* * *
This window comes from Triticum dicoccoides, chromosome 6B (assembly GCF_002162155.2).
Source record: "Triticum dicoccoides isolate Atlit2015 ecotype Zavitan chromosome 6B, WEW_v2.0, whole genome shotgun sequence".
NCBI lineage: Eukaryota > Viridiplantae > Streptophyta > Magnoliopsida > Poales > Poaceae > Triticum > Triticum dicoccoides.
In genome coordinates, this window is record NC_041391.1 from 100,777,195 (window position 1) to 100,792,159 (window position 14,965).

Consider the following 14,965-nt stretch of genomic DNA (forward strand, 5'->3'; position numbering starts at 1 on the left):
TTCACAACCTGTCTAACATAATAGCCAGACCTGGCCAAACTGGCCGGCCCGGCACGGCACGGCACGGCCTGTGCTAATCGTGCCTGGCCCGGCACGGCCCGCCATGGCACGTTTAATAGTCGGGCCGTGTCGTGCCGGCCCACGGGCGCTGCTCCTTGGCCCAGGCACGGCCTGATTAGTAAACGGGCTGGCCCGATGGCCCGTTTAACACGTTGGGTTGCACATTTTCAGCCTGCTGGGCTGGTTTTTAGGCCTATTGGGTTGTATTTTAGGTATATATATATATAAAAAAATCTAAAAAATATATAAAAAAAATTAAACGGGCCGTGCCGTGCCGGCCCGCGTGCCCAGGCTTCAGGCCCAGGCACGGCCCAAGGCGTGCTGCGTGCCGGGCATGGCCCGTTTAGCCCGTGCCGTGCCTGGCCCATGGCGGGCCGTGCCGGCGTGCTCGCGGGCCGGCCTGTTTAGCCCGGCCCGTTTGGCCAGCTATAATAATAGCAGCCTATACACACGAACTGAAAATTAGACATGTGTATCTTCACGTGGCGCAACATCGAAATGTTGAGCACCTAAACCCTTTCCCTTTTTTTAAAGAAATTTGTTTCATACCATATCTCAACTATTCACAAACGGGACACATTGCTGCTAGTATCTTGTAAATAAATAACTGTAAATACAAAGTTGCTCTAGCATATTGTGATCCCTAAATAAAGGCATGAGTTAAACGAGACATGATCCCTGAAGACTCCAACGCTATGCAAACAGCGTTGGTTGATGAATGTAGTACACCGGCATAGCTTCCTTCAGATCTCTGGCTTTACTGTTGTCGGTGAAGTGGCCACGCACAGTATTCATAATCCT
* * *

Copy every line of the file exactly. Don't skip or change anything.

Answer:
This window comes from Triticum dicoccoides, chromosome 6B (assembly GCF_002162155.2).
Source record: "Triticum dicoccoides isolate Atlit2015 ecotype Zavitan chromosome 6B, WEW_v2.0, whole genome shotgun sequence".
NCBI lineage: Eukaryota > Viridiplantae > Streptophyta > Magnoliopsida > Poales > Poaceae > Triticum > Triticum dicoccoides.
In genome coordinates, this window is record NC_041391.1 from 100,777,195 (window position 1) to 100,792,159 (window position 14,965).

Consider the following 14,965-nt stretch of genomic DNA (forward strand, 5'->3'; position numbering starts at 1 on the left):
TTCACAACCTGTCTAACATAATAGCCAGACCTGGCCAAACTGGCCGGCCCGGCACGGCACGGCACGGCCTGTGCTAATCGTGCCTGGCCCGGCACGGCCCGCCATGGCACGTTTAATAGTCGGGCCGTGTCGTGCCGGCCCACGGGCGCTGCTCCTTGGCCCAGGCACGGCCTGATTAGTAAACGGGCTGGCCCGATGGCCCGTTTAACACGTTGGGTTGCACATTTTCAGCCTGCTGGGCTGGTTTTTAGGCCTATTGGGTTGTATTTTAGGTATATATATATATAAAAAAATCTAAAAAATATATAAAAAAAATTAAACGGGCCGTGCCGTGCCGGCCCGCGTGCCCAGGCTTCAGGCCCAGGCACGGCCCAAGGCGTGCTGCGTGCCGGGCATGGCCCGTTTAGCCCGTGCCGTGCCTGGCCCATGGCGGGCCGTGCCGGCGTGCTCGCGGGCCGGCCTGTTTAGCCCGGCCCGTTTGGCCAGCTATAATAATAGCAGCCTATACACACGAACTGAAAATTAGACATGTGTATCTTCACGTGGCGCAACATCGAAATGTTGAGCACCTAAACCCTTTCCCTTTTTTTAAAGAAATTTGTTTCATACCATATCTCAACTATTCACAAACGGGACACATTGCTGCTAGTATCTTGTAAATAAATAACTGTAAATACAAAGTTGCTCTAGCATATTGTGATCCCTAAATAAAGGCATGAGTTAAACGAGACATGATCCCTGAAGACTCCAACGCTATGCAAACAGCGTTGGTTGATGAATGTAGTACACCGGCATAGCTTCCTTCAGATCTCTGGCTTTACTGTTGTCGGTGAAGTGGCCACGCACAGTATTCATAATCCT